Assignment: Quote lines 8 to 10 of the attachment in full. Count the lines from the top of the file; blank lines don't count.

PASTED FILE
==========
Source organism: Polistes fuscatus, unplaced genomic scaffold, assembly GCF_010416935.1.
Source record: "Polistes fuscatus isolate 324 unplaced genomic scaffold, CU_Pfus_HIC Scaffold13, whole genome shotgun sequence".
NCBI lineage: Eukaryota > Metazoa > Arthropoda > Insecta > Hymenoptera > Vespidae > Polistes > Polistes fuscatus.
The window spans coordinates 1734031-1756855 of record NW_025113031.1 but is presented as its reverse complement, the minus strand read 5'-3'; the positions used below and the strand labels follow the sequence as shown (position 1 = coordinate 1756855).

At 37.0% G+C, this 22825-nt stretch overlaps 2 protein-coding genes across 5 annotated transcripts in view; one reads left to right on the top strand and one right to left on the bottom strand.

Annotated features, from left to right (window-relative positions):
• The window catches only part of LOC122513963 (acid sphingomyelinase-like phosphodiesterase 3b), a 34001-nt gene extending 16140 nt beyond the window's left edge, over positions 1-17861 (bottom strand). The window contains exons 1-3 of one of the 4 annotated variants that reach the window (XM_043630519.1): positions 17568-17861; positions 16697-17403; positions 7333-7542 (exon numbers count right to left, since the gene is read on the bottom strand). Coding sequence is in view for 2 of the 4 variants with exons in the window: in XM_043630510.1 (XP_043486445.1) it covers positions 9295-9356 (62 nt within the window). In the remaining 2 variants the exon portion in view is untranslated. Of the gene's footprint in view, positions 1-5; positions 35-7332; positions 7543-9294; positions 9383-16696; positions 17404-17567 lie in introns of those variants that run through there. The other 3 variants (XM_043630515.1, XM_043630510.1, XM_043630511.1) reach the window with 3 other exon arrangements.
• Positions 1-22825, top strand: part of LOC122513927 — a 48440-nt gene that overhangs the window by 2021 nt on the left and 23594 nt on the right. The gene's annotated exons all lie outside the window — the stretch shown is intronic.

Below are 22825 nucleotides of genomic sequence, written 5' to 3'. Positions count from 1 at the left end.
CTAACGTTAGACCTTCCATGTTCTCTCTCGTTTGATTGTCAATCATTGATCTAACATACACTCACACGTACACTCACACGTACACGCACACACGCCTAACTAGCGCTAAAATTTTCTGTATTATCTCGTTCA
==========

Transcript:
• Positions 1-22825, top strand: part of LOC122513927 — a 48440-nt gene that overhangs the window by 2021 nt on the left and 23594 nt on the right. The gene's annotated exons all lie outside the window — the stretch shown is intronic.

Below are 22825 nucleotides of genomic sequence, written 5' to 3'. Positions count from 1 at the left end.
CTAACGTTAGACCTTCCATGTTCTCTCTCGTTTGATTGTCAATCATTGATCTAACATACACTCACACGTACACTCACACGTACACGCACACACGCCTAACTAGCGCTAAAATTTTCTGTATTATCTCGTTCA